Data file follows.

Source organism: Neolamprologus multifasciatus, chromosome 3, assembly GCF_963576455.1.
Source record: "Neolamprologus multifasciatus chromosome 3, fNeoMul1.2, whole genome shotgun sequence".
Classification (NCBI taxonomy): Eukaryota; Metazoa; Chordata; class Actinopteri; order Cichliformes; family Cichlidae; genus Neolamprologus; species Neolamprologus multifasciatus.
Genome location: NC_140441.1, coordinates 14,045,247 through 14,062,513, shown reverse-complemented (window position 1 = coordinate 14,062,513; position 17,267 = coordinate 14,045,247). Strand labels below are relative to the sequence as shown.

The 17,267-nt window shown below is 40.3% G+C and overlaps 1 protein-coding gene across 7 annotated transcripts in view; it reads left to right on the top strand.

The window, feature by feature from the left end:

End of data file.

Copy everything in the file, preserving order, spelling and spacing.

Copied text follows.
Source organism: Neolamprologus multifasciatus, chromosome 3, assembly GCF_963576455.1.
Source record: "Neolamprologus multifasciatus chromosome 3, fNeoMul1.2, whole genome shotgun sequence".
Classification (NCBI taxonomy): Eukaryota; Metazoa; Chordata; class Actinopteri; order Cichliformes; family Cichlidae; genus Neolamprologus; species Neolamprologus multifasciatus.
Genome location: NC_140441.1, coordinates 14,045,247 through 14,062,513, shown reverse-complemented (window position 1 = coordinate 14,062,513; position 17,267 = coordinate 14,045,247). Strand labels below are relative to the sequence as shown.

The 17,267-nt window shown below is 40.3% G+C and overlaps 1 protein-coding gene across 7 annotated transcripts in view; it reads left to right on the top strand.

The window, feature by feature from the left end: